The coronavirus infection rate could now be as low as 0.6 in the UK.

The latest R estimate for the whole of the UK is between 0.6 and 0.9, the Department for Health and Social care announced.

The growth rate estimate is now between -6 per cent and -3 per cent, meaning new coronavirus cases are dropping by up to 6 per cent each day.

The last time the growth rate was this low was at the beginning of July.

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Last week the R rate dropped to levels last seen in July

Last week the R rate dropped to levels last seen in July
(Image: Adam Gerrard / Daily Mirror)

The biggest decreases are in London and the South East, where the growth rate is between -8 and -5 percent and -9 and -5 per cent respectively.

This compares to the East of England (-0.7 to -0.4 per cent), the Midlands (-7 to -3 per cent), North East and Yorkshire (-5 to -1 per cent), North West (-7 to -3 per cent) and the South West (-7 to -3 per cent).

The R rate has been moving in the right direction for some weeks now.

Last Friday data showed that it had fallen to between 0.7 and 0.9.

The last time the R number fell below 1 was in the week of July 31, where it ranged between 0.8-0.9.

If the R value is at 1, it means that each person with Covid-19 is infecting one other person, on average.

Yesterday Public Health England released its Covid-19 Surveillance Report showing the infection rate was falling in all areas of England and across all age groups.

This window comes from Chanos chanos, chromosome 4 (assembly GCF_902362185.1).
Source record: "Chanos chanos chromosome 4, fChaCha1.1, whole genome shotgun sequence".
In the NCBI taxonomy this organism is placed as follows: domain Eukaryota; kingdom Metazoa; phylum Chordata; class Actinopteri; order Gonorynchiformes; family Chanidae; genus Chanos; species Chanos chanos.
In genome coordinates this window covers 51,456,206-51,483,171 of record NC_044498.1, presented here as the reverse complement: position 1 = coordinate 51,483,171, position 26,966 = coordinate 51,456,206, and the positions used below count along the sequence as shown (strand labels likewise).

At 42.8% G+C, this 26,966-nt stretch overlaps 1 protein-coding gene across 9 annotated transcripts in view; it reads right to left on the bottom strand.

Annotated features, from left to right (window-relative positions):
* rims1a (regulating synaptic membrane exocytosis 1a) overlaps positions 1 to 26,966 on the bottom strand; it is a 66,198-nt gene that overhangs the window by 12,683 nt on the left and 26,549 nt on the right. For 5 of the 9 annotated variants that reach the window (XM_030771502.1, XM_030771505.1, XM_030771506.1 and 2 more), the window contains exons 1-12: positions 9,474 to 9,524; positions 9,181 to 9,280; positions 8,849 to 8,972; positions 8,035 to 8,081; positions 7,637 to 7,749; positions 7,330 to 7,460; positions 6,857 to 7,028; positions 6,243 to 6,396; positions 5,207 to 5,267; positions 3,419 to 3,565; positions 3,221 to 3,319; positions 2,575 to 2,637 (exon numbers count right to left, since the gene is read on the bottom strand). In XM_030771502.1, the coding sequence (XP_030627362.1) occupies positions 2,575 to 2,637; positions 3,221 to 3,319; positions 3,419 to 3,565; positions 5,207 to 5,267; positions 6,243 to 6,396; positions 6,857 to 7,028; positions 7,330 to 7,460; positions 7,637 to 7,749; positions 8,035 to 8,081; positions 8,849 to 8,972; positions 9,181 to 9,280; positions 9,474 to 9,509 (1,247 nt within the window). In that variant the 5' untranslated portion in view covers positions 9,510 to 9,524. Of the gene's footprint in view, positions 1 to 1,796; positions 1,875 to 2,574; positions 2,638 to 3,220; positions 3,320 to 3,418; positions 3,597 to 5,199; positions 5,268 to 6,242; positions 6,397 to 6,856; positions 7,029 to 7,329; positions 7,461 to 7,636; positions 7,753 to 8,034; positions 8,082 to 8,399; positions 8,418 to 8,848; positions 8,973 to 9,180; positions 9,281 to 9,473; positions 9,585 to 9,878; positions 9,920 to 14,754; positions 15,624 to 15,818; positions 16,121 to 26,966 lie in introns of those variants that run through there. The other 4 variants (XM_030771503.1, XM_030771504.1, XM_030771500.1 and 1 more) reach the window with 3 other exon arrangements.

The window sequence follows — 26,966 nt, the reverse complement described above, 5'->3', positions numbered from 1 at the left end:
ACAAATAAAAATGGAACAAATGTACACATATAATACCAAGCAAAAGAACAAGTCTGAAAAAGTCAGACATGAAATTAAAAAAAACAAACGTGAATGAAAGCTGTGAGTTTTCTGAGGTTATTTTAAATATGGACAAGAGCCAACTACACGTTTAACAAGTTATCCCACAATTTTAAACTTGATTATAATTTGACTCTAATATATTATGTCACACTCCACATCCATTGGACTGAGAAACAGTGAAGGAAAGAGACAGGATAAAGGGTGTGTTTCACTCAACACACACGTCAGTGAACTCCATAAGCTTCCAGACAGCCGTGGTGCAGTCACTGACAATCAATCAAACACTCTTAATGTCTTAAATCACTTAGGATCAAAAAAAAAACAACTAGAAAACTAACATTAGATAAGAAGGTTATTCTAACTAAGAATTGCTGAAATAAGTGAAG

Positive cases recorded are now as low as they were in September, which is better than anytime in the past four months.

By comparison, at the end of 2020 around 350,000 positive tests were returned in a single week, whereas that figure is now down to around 70,000.

As much as things are now going in the right direction, the UK is not out of the woods, with the death rate remaining high.

Yesterday 738 deaths were added to the UK total.

 

The infection rate is dropping in all parts of England, according to PHE

The infection rate is dropping in all parts of England, according to PHE
(Image: PA)

Dr Yvonne Doyle, medical director at Public Health England, said, said the falling numbers were not a reason for people to be less diligent.

“Our efforts are working as case rates, hospitalisation rates and deaths are slowly falling,” she said.

“The number of new infections is higher than the end of September and remains concerning.

“This could increase very quickly if we do not follow the current measures.

“Although it is difficult, we must continue to stay home and protect lives.”

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